MacWorld Announcements (and OS X experiences)

Everyone's talking about Apple's recent MacWorld annoucements (as Mattew Thomas points out, that's mindshare, baby).

The coolest thing I saw is that Apple has finally released a laptop in the form factor I like -- the 12 inch PowerBook. At 4.6 pounds, it's still heavier than my 2.9 pound Sony Vaio, but it has an integrated DVD drive. That's nice. The only reason I didn't by an Apple laptop was because there was nothing as small as the Vaio.

The other cool thing is that the new Safari browser has integrated spell checking. I wrote this last summer: "It's 2002. Why doesn't my web browser have a spell checker?" Now it does -- if I'd switch.

Since I'm talking about Apple, I'd like to share some thoughts about my love/hate relationship with OS X.

My dad has a TiBook and my sister has a 15 inch flat screen iMac. Like the new Apple computers, these are amazing machines. While I was in Pennsylvania I got plenty of time to use them. OS X looks amazing. Everything is very smooth and polished looking. But I hate using it.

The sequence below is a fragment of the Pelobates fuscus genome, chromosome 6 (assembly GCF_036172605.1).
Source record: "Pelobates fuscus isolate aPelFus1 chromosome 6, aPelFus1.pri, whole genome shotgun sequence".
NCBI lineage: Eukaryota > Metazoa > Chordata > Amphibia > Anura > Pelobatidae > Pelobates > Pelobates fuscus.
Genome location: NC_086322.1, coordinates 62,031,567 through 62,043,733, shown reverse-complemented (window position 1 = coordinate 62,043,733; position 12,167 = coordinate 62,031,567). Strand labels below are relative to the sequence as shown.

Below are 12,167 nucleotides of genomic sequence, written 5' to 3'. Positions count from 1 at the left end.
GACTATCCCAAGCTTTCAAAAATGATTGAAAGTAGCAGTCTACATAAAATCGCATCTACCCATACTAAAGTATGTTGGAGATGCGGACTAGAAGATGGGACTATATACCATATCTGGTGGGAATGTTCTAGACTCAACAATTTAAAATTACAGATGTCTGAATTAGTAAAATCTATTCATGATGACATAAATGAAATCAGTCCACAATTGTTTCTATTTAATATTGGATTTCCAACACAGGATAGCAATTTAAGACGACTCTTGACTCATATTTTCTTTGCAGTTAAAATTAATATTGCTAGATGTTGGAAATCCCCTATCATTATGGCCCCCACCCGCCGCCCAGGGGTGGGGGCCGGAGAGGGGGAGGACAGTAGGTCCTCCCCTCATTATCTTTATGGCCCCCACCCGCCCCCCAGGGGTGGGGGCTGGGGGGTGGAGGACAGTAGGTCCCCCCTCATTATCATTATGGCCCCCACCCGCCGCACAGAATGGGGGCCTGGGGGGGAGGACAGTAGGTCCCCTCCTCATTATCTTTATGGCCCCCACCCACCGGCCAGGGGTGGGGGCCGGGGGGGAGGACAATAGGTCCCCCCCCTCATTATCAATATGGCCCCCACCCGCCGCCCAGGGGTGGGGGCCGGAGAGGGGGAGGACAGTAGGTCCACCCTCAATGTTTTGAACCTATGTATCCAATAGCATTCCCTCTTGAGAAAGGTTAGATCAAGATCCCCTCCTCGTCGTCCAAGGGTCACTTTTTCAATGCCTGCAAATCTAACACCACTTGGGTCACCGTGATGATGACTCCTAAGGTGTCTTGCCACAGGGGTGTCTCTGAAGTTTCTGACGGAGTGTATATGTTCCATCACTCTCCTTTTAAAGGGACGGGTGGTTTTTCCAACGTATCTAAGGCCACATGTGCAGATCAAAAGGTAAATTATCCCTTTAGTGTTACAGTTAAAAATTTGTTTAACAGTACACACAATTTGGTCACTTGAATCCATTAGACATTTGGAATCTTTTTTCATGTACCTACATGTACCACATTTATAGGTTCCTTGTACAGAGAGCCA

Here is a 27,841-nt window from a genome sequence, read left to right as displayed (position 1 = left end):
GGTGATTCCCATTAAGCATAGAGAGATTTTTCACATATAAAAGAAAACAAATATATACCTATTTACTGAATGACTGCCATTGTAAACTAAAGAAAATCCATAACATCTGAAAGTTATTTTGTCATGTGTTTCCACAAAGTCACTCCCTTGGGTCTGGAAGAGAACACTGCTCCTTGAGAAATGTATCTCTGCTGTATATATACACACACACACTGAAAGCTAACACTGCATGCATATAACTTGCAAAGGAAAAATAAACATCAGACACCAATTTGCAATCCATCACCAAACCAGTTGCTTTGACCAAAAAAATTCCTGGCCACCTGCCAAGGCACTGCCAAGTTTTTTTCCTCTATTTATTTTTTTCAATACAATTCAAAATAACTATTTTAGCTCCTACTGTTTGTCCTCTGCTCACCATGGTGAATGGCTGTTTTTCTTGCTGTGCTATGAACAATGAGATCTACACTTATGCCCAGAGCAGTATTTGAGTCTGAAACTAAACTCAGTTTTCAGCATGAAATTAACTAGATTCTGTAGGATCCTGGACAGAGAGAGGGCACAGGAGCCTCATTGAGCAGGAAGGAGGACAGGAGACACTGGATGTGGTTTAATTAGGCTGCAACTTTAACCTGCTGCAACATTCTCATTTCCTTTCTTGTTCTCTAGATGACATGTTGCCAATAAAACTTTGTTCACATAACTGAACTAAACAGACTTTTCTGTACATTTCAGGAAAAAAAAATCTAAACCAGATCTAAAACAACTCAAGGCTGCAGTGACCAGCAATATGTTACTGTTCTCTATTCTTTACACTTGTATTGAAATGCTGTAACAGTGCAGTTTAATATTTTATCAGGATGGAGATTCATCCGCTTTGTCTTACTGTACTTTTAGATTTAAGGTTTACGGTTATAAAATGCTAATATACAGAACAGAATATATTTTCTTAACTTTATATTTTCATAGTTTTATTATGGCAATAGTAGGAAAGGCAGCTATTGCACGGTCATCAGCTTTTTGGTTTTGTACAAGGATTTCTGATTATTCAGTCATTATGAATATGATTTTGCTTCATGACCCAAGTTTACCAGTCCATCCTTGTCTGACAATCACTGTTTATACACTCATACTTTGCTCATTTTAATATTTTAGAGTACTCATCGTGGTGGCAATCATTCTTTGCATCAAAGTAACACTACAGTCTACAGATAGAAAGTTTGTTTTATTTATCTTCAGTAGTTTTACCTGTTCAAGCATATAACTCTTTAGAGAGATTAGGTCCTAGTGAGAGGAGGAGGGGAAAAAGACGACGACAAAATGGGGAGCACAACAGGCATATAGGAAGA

On Linux, I know nothing will work, so I'm pleasantly surprised when it does. On Windows, everything mostly works as I expect, and I get pissed when it doesn't. On Mac OS X, I expect perfection, and I get upset when the OS doesn't follow through.

Why don't I like using OS X? Let me count the ways...

  1. I dispise the dock. It's terrible. There are no excuses.
  2. Application switching behavior sucks. Alt Tab doesn't work as on Windows. I heard Command Tab does, but I tried that last night, and it didn't work either.
  3. Disregard of Fitt's law in all four corners of the screen.
  4. Transparency in menus and titles. Who's idea was this, anyway? It makes text impossible to read. I understand it's better in Jaguar, but it should've never been there in the first place.
  5. Creator codes that cause Classic to launch.
  6. tcsh. Need I say more? Why, why, why?

If Apple fixes 1 and 2, I'd switch in a heartbeat. I can live with (or hack around) the rest. But damnit, if I'm going to pay premium prices for software, I expect perfection.